Faced with an influx of cash from a booming economy and federal tax changes, Utah politicians are having a debate over how they’ll spend about half a billion dollars.
Much of that money will pay for existing or expanded government services and education. But a bill in Congress that cut federal taxes will actually boost state tax collections by about $80 million, some of which lawmakers may give back in what could have the appearance of an election-year tax cut.
Republicans appear committed to giving back some of the windfall. The debate between now and the March 8 end-of-session deadline is over how lawmakers will divide up the extra money between individuals, businesses and schools.
“I’m in favor, and many members of the House ... seem to be in favor, of us trying to keep the status quo and not have a windfall from federal reform,” said Senate President Wayne Niederhauser, R-Sandy. “That would allow us to lower the rate.”
Since Utah created a single, 5 percent personal and corporate income tax a decade ago, some lawmakers have yearned to lower the rate a bit more. Having $80 million raised from caps on various exemptions under the new federal tax law gives legislators a chance to lower the rate to about 4.95 percent for corporations and individuals with some more to spend, Niederhauser said.
Lowering the rate to 4.95 percent would cut the state’s federal tax reform windfall by about $55 million, he said.
Democrats have questioned why, when Utah has long ranked at or near the bottom in per-pupil spending, lawmakers would spend the federal windfall on anything but education. There is also a ballot measure that seeks to hike income and sales taxes to send more money to schools.
Legislators also are considering freezing the statewide property tax rate for five years, which would raise up to $125.6 million by 2022 for education. Ordinarily, the state property tax is adjusted downward when property values rise with natural economic growth to prevent tax hikes.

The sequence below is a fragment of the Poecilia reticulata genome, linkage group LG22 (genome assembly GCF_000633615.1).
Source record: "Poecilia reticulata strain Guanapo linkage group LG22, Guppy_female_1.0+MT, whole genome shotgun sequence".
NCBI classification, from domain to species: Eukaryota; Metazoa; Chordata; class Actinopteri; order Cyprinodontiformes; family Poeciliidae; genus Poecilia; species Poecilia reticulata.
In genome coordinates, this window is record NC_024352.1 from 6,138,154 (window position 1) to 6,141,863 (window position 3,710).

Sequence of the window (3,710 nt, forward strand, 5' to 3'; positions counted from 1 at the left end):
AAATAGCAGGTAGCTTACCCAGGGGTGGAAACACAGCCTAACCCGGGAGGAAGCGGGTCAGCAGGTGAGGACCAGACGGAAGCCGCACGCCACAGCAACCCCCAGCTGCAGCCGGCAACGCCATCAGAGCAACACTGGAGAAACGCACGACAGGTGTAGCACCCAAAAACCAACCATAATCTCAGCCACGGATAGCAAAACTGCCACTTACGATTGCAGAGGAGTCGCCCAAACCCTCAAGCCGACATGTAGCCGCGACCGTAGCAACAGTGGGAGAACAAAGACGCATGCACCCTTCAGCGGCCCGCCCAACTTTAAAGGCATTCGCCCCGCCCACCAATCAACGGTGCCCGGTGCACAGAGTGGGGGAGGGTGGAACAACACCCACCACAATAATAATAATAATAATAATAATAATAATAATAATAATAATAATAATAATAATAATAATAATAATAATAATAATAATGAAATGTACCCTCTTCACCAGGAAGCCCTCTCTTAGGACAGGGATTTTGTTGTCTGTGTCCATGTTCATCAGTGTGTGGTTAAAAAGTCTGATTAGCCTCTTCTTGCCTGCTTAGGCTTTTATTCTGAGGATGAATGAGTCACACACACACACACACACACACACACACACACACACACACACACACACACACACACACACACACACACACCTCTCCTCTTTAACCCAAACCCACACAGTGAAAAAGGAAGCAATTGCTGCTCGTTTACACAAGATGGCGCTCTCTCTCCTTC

“That’s easy right?” Speaker Greg Hughes joked in a recent interview, “cut taxes, reform the ones you have and give more money to education than you’ve ever done before.”
The debate lawmakers will have includes whether to cut the rate across the board or target lower- and middle-income families that are expected to see their state taxes rise most next year.
The state tax liability for a family of six that makes between $29,000 and $39,000 is expected to climb by 217 percent as a result of the federal tax change, according to draft estimates from nonpartisan tax experts. A family of six making over $132,000 would see an 8 percent increase in state taxes, according to the data. Families across the board will see a net tax decrease when combining state and federal taxes under the changes, according to the Utah State Tax Commission.
Some lawmakers are hoping to target those income groups that will see the biggest state tax hike for cuts, rather than lowering the rate for everyone.
“Where it belongs is [with] those who are going to be paying it,” said Rep. Tim Quinn, R-Heber City, who filed a bill he hopes would lower the tax hike for lower- and middle-income Utahns. “When we lower the rate ... that would mean instead of a 217 percent increase, they might have a 195 percent increase.”
Some are wary about lowering taxes at all, saying the state could head into a recession and regret its decision not to put its windfall into the rainy day fund.
“I’ve been here when we’ve reduced taxes and three or four years later we have another downturn and we wished we hadn’t given that break,” said Rep. Gage Froerer, R-Huntsville.
But others are pushing for a business tax cut they say would improve the state’s attractiveness for locating large companies.
The tax change, known as single sales factor, would change the assets that national and international businesses located in Utah pay taxes on, and would cost about $29 million a year. Its proponents note that 30 states have enacted the tax policy. Lowering the rate to 4.95 percent would leave about $25 million to spend on a business tax cut.